In his book, Mehmet the Conqueror: Hero of Islamic Conquest in East Europe, Dr. Sayyid Ali basically confirms what al-Sallabi has noted. In addition, he refutes the claims of Western historians who try to distort facts with their sentiment, describing the fall of Constantinople in absurd language and inane logic.
Sir Edward Shepherd Creasy (1812-1878) describes in his book, History of the Ottoman Turks, atrocious acts done by Mehmet the Conqueror. He notes, referencing the killing of Duke Notaras: "The bloody heads were brought to Mahomet, and placed by his order in a row before him on the banquet table. Many more executions of noble Christians followed on that day, to please the tyrant's savage mood. (page 86).
Dr. Ali notes in response to such claims: "It is unimaginable [...] from a Sultan who orders his soldiers to fast before the battle." (page 36). [My translation].
Al-Sallabi also notes that historians such as Edward Shepherd Creasy, who "tried in his book History of the Ottoman Turks to [falisfy and] distort the image of the Ottoman conquer of Constantinople" (page 112). [My translation].
If you were to look at the lengthy history of Islamic conquests, you will find numerous sources that confirm the inanity of the western allegations. Some Muslim scholars admit that, while conquests were more brutal than others, this was the norm at that period of time. Compared to the crusades, Islamic conquests are nothing. It is interesting to read a bold claim such as Edward Shepherd Creasy's, which holds no truth to reality.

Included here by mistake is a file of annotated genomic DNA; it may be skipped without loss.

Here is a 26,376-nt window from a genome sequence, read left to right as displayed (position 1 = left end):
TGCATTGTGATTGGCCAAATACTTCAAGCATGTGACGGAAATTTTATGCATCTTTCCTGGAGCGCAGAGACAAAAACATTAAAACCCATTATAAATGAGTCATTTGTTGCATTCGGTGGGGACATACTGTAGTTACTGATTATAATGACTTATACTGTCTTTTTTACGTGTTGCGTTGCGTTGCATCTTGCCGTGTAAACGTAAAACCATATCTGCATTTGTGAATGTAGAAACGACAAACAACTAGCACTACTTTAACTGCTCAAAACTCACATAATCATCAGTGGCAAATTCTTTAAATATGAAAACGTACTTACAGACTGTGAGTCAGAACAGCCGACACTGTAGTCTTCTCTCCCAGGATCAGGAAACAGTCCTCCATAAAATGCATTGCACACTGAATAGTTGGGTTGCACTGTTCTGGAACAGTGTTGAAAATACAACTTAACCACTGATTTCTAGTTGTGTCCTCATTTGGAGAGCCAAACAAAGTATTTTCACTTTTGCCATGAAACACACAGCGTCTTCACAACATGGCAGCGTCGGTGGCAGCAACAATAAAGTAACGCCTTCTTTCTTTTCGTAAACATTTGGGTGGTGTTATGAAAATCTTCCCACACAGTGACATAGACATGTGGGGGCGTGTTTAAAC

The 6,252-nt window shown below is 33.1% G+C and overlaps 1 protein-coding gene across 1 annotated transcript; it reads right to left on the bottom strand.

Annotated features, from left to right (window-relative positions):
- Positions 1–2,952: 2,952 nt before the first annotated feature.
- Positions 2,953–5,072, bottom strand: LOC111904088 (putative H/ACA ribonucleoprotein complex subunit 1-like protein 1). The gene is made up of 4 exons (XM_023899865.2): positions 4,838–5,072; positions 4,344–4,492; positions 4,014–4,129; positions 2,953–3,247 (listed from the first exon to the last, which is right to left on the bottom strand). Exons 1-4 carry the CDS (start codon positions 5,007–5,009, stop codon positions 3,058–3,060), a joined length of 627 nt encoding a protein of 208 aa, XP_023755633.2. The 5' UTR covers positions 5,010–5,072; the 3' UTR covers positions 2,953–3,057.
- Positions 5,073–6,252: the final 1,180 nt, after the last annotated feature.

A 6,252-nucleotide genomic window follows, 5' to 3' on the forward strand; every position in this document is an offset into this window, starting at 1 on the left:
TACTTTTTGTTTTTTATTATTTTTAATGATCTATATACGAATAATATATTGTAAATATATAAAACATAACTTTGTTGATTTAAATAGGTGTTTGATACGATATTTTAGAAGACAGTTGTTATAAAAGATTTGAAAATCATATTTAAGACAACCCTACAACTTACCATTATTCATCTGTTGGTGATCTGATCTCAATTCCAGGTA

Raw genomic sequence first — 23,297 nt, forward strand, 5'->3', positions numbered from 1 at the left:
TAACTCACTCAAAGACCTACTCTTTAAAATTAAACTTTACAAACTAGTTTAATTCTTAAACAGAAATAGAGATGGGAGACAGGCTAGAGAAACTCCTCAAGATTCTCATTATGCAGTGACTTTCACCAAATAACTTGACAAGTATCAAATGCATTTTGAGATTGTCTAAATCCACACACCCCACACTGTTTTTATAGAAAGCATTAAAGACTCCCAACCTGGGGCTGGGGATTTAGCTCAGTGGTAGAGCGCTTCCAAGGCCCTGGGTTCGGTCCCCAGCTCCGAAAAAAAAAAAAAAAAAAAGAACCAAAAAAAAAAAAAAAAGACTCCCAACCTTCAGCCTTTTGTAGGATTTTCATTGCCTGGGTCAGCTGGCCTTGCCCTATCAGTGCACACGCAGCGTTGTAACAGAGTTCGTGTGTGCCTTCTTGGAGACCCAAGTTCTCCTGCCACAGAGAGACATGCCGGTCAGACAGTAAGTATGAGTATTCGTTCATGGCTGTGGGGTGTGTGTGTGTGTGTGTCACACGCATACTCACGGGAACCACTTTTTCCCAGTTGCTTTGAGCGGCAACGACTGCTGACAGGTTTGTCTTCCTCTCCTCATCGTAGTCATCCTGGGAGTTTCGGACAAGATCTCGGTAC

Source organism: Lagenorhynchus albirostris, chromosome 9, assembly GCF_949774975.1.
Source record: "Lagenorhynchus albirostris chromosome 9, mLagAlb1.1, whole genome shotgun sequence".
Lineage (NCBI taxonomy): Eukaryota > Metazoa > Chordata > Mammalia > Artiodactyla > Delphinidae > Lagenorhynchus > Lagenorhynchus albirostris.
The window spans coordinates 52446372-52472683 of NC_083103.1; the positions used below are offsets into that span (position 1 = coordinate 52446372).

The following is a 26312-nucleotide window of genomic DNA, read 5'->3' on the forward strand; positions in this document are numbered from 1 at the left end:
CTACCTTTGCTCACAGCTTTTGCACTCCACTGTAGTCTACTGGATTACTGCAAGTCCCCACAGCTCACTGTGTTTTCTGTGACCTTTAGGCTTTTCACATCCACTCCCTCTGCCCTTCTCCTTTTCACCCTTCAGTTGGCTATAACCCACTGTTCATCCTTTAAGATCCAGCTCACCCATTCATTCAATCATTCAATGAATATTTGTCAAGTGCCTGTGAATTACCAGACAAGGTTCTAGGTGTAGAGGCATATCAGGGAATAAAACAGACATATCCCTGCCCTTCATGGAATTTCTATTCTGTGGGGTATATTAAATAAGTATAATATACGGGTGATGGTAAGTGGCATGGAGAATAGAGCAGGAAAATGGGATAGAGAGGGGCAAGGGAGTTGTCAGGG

As Dr. Ali notes, it is unimaginable and improbable that a devout Sultan such as Mehmet II conducts these grim acts of killing and massacres of innocent civilians. Some anti-Muslim historians argue that Islam is in itself a religion of hatred, war, and wicked massacre, but that is fundamentally wrong to say. Those who cannot read Arabic have access to English versions of the Quran. If you look anywhere in the Quran or the Sunnah, you will not find any verse or saying that dictates hatred, approves of innocent killing or promotes violence.
“Fight in the way of Allah with those who fight with you, and do not exceed the limits,” says the Muslim holy book, the Koran, “surely Allah (God) does not love those who exceed the limits.” (Quran, 2:190).
In fact, such allegations are not only lies but also ludicrous to say. Had Creasy studied the Islamic faith, he would have known that wars in Islam have preset rules and regulations. In short, here's the prophet's will to his army: "ولا تَقْطَعَنَّ شَجَرَةٍ وَلا تَعْقِرَنَّ نَخْلًا ولا تَهْدِمُوا بَيْتًا" - which translates to: "Do not cut a tree, nor a palm, nor destroy a house." He also forbade the killing of women and children.
In a famous decree, Abu Bakr al-Siddiq, the first Caliph, told his military commander: “Stop, O people, that I may give you ten rules for guidance on the battlefield. Do not commit treachery or deviate from the right path. You must not mutilate dead bodies; do not kill a woman, a child, or an aged man; do not cut down fruitful trees; do not destroy inhabited areas; do not slaughter any of the enemies’ sheep, cow or camel except for food; do not burn date palms, nor inundate them; do not embezzle (e.g. no misappropriation of booty or spoils of war) nor be guilty of cowardliness…You are likely to pass by people who have devoted their lives to monastic services; leave them alone." (Source).